News 12 First at Five / Monday, July 22, 2013
AUGUSTA, Ga. (WRDW) -- Cedrick Tobias Harris had a criminal history and sadly his last violent crime happened at the home his wife lived. Harris killed two people and sent another to the hospital. The one he sent to the hospital was April Paulk, his wife, who was starting the process of getting a TPO, or restraining order, but to her surprise and many others, there's a process that goes with that.
"I've been doing this for 17 years," said Yasmin Thomas-Goodman.
Thomas-Goodman works for Safe Homes, which is a group that helps the abused, but she says sometimes those who are hurt don't know how to get protection.
"The client has to be sworn in and they have to read over the petition, which is asking the courts to give them some relief so they can feel safe," she said.
Thomas-Goodman says the first step is going to court. She says the Sheriff's Office only enforces restraining orders and doesn't issue them, but she does suggest filing reports with them in case one needs to prove they've been hurt and can justify using protection in self-defense.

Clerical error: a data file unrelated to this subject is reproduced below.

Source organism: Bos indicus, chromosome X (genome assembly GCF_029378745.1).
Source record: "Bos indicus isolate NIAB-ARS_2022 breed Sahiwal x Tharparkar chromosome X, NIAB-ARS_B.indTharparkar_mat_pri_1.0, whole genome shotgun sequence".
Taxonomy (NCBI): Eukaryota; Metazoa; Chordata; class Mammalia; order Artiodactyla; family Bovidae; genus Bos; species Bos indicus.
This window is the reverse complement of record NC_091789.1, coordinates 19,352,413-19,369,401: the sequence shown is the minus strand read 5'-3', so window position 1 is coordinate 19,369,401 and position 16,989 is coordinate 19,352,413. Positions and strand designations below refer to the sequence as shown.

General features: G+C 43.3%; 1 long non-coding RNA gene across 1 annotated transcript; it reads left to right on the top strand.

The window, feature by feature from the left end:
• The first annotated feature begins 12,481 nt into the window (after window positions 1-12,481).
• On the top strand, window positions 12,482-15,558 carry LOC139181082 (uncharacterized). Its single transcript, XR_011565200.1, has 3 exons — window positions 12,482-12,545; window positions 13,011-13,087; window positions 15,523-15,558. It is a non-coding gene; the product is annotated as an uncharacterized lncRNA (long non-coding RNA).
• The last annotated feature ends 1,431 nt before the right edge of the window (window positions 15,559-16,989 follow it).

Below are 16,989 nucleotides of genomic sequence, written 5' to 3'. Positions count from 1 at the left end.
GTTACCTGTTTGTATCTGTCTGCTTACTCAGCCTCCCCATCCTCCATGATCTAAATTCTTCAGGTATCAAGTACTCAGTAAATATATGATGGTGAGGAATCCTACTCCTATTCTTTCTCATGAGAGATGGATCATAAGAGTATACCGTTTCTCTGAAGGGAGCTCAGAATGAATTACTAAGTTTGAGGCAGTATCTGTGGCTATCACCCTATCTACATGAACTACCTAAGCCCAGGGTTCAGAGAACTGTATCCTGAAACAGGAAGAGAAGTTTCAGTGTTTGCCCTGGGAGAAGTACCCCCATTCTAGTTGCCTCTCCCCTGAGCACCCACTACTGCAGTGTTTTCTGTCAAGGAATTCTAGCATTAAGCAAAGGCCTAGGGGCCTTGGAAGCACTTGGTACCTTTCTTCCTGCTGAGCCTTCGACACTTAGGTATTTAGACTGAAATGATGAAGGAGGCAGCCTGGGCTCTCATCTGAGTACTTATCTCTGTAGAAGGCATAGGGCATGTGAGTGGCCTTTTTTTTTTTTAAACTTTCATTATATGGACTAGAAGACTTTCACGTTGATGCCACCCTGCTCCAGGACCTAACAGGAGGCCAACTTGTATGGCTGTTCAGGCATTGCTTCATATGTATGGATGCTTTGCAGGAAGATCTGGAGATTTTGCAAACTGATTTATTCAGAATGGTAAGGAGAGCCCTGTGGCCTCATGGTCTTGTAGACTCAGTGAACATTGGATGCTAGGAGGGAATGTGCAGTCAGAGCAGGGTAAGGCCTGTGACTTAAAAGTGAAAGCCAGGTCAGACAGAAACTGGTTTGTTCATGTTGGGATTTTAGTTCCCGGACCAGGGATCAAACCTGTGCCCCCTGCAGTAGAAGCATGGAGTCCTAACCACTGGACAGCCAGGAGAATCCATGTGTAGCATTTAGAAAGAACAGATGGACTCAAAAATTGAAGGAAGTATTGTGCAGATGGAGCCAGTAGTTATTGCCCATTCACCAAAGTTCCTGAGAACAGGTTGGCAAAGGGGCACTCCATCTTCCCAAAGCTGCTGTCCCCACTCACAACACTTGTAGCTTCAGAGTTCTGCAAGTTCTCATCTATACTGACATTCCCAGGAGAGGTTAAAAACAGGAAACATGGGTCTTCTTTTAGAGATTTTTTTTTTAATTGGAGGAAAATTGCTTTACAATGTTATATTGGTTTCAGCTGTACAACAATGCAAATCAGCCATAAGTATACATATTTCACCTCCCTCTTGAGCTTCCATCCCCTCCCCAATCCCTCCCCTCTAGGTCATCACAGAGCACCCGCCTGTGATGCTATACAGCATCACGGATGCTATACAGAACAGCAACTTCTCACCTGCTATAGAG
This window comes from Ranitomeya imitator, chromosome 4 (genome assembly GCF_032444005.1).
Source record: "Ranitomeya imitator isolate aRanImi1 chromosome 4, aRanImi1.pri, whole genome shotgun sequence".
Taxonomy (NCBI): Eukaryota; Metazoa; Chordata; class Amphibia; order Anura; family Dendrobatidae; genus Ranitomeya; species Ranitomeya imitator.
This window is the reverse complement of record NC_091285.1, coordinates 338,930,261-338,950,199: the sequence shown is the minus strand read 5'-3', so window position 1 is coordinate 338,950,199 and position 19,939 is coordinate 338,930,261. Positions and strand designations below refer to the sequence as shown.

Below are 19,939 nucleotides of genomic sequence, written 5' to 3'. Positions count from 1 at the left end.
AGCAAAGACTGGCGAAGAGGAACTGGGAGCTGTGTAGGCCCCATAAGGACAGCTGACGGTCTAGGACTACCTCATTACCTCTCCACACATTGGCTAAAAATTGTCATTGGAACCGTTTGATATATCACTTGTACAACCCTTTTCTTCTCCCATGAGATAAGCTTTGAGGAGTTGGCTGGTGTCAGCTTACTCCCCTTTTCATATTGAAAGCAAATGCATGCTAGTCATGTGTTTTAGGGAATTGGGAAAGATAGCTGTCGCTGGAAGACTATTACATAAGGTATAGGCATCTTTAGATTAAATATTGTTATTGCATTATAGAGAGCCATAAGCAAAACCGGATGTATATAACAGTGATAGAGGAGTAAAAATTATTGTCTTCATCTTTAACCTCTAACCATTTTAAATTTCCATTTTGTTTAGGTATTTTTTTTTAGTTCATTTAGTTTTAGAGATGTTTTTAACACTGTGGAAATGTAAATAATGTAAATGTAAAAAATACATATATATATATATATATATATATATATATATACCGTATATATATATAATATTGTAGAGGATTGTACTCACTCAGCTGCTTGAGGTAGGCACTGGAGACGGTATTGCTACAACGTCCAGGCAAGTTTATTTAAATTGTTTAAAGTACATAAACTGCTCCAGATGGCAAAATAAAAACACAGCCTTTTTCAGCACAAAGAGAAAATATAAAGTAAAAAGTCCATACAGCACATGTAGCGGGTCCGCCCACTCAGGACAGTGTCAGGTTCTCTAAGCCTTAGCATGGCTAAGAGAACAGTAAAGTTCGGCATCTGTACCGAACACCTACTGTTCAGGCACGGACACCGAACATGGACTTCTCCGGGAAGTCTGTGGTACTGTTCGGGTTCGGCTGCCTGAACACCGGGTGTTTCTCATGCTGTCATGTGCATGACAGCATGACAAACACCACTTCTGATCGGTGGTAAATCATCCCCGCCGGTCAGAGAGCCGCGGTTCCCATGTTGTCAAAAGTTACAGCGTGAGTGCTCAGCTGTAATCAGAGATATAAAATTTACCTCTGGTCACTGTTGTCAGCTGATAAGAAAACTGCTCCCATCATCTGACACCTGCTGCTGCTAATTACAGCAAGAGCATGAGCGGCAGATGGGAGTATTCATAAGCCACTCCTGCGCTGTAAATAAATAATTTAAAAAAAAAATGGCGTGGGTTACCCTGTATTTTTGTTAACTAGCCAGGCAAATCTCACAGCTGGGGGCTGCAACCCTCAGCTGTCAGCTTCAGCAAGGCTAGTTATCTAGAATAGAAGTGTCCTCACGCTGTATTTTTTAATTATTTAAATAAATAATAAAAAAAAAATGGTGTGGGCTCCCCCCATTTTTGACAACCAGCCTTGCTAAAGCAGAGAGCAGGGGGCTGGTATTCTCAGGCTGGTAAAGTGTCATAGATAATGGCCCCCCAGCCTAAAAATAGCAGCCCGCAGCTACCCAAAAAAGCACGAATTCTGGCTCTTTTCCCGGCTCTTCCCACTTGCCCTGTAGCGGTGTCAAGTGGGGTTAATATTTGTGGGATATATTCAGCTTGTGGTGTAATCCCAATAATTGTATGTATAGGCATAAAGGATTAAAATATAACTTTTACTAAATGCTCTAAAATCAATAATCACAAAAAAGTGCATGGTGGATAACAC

"Take a knife or gun to protect herself, then there is all this documentation from the Sheriff's Department that she's called, all the times they have arrested him or her, and all the times these things have happened. So it's very important to do that," she said.
She says it's important to remember TPOs, or restraining orders, aren't bulletproof and are only a piece of paper. The process depends on the request for a temporary protective order to be seen and signed by a judge. Then, even after a judge signs it, it then goes to the Sheriff's Office to be served. It could be a few days to a couple of weeks, and some have taken months.
"If that person has no respect for the law, that paper won't make a difference to them. They don't care that a Sheriff's Department deputy, all buffed up and muscle, came and served it to them. It doesn't make a difference because they don't care anything about the law," she said.
Harris was charged with criminal trespass and family violence in 2007. Paulk had filed for divorce earlier this month.
Up to this point, 100 temporary protective orders have been filed in Richmond County, and if you need one, Safe Homes says don't hesitate to call them at (706) 736-2499.